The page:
New targets for old drugs
A computer program predicts thousands of previously unknown drug-target associations.
Researchers have identified thousands of new targets for existing drugs using a computer program that compares the molecular structures of drug compounds and chemicals that occur naturally in the body. The technique can be used to uncover new applications or reveal potential side effects for drugs already on the market.
"It's a new approach, and it's a totally different from what everyone else has done," says study author Bryan Roth, a pharmacologist at the University of North Carolina at Chapel Hill. "That's why it actually works."
The most common methods for predicting whether a small molecule binds to various drug targets involves either high-throughput laboratory screening or virtually simulating whether a particular compound fits together with proteins like a key in a lock. The experimental approach, however, is tedious and time consuming, whereas the computational method relies on the existence of high-resolution protein structures, which are hard to come by for many drug-sensitive proteins.
Last year, Peer Bork and his colleagues at the European Molecular Biology Laboratory in Heidelberg, Germany, developed a new approach for finding novel drug targets for existing medications. They showed that drugs with similar adverse side effects often share a common target protein, even when those drugs are chemically quite different1. Now, a team led by Roth and Brian Shoichet, a computational chemist at the University of California, San Francisco, have succesfully identified new uses for marketed drugs by comparing existing drug compounds with different ligands — biologically active molecules that naturally bind proteins. Their hunch was that if a drug and ligand have similar three-dimensional structures, then there's a good chance that the drug will bind to the same protein as the ligand.
The researchers' suspicions were proved correct. They produced chemical 'fingerprints' of more than 3,600 drugs that were either approved or in late-stage clinical trials and some 65,000 ligands that together bind to around 250 protein targets. They then developed a statistical technique to compare the two types of molecules and singled out nearly 7,000 pairs of predicted drug-target interactions, thousands of which had never been shown before.
The technique provides "a way of giving you decent molecular-based hypotheses for side effects of drugs and a way of looking for new targets for these very special molecules", says Shoichet.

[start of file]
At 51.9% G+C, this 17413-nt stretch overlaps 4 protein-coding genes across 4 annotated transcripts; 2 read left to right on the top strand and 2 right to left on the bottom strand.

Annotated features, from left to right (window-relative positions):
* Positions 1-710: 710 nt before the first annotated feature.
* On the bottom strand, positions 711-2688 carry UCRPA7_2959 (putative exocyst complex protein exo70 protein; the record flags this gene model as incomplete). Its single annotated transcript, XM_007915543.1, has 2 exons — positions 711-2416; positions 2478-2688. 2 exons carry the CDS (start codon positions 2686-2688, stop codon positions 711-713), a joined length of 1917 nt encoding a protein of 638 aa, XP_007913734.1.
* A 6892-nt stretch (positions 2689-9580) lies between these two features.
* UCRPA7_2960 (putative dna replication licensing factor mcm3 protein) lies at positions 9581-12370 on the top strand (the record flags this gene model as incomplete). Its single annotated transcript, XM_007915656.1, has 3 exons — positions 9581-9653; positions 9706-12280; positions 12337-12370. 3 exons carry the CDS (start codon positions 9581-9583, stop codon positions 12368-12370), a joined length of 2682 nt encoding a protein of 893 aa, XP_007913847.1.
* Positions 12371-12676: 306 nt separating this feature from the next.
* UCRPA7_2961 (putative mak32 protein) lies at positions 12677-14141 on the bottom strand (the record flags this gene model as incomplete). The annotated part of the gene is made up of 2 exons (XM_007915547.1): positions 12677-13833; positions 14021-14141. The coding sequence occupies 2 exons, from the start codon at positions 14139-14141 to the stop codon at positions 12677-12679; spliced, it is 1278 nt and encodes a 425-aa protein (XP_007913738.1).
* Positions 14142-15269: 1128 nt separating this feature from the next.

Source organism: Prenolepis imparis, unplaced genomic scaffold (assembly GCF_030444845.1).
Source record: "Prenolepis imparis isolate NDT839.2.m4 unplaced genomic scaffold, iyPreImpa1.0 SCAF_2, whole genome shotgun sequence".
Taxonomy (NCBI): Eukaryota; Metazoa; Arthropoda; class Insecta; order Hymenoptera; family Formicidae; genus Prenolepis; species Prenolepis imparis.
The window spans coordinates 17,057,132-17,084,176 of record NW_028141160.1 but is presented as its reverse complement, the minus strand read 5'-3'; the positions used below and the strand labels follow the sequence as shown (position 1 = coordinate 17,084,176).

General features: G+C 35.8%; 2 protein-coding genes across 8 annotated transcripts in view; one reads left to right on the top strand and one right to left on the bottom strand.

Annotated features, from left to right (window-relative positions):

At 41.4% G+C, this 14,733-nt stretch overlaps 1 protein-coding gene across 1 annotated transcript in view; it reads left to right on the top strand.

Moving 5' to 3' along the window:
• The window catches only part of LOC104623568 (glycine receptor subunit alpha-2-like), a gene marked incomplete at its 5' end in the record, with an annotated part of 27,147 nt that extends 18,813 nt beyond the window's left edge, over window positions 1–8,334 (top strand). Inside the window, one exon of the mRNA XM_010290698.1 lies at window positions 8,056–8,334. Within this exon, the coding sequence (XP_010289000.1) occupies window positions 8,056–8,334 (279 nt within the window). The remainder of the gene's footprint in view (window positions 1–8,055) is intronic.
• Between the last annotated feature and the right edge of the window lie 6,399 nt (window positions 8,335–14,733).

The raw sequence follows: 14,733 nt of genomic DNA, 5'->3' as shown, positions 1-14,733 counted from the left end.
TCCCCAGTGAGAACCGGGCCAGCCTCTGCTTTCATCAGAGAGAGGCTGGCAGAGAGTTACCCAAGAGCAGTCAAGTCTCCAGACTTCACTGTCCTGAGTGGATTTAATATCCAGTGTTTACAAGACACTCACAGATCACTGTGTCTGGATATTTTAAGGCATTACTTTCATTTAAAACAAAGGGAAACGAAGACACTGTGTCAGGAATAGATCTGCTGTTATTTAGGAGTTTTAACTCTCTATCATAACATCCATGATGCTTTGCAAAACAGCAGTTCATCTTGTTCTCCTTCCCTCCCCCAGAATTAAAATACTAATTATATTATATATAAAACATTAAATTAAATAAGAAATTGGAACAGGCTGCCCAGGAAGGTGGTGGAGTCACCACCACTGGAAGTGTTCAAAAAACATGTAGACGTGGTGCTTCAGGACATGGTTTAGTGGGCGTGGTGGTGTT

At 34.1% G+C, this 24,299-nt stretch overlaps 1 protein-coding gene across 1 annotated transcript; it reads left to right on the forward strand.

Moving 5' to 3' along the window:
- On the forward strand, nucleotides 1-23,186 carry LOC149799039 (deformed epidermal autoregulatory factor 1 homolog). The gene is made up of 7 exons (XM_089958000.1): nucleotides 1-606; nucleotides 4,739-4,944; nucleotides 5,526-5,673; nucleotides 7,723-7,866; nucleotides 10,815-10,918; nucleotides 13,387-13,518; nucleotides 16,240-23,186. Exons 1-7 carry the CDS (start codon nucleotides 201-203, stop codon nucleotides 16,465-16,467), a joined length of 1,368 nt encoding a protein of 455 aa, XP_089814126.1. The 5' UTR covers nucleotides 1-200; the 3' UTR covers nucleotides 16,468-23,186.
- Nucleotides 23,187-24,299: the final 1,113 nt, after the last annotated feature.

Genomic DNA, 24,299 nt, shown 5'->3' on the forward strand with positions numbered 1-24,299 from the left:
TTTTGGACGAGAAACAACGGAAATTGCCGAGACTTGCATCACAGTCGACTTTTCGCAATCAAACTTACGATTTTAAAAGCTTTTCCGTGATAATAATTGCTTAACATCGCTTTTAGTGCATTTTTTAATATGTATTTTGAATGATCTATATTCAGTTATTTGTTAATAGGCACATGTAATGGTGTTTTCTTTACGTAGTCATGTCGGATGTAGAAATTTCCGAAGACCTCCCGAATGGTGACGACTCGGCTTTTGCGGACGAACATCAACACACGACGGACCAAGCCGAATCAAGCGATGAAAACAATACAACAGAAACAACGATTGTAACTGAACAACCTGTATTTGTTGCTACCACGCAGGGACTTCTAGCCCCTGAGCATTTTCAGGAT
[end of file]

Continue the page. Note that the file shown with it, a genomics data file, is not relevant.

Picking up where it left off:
The authors validated 30 of these connections experimentally and showed that 23 of them were bona fide associations. These unanticipated interactions included hitherto unknown effects of many well-known drugs, the researchers report online today in Nature2. For example, the antidepressants Prozac and Paxil, which work by boosting serotonin levels in the brain, also bound the ß-adrenergic receptors, the researchers showed. This ß-blocking activity could explain some of the drugs' side effects which include nausea and decreased libido.
Trip or treatment?
"The pharmaceutical industry should take note of this work," says Jeremy Jenkins, a chemoinformatician at the Novartis Institutes for BioMedical Research — the drug company's research arm — in Cambridge, Massachusetts, who was not involved in the new work. "This could really help us improve on preventing safety issues, which are one of the major contributors to drugs failing."
The authors also discovered a target for the hallucinogenic compound N,N-dimethyltryptamine (DMT). This target had been unclear until earlier this year when researchers at the University of Wisconsin School of Medicine and Public Health in Madison showed that the drug — which is found in toad skin, the psychoactive tea Ayahuasca, and the brain's pineal gland — binds to s-1 receptors, but with poor affinity3.
Shoichet and Roth ran DMT through their predictive algorithm and found that the psychedelic drug binds much more strongly to serotonin receptors, including the one associated with the well-known hallucinogen LSD. The researchers confirmed the computational findings in cell assays and in live mice.
Andrew Hopkins, a computational chemist at the University of Dundee, UK, who wrote an accompanying commentary to the paper, was "impressed" by how the authors went from computer predictions through to experimental validation. "You can really see that some of this data makes biological sense," he says.
- Campillos, M. et al. Science 321, 263-266 (2008).
- Keiser, M. J. et al. Nature doi:10.1038/nature08506 (2009).
- Fontanilla, D. et al. Science 323, 934-937 (2009).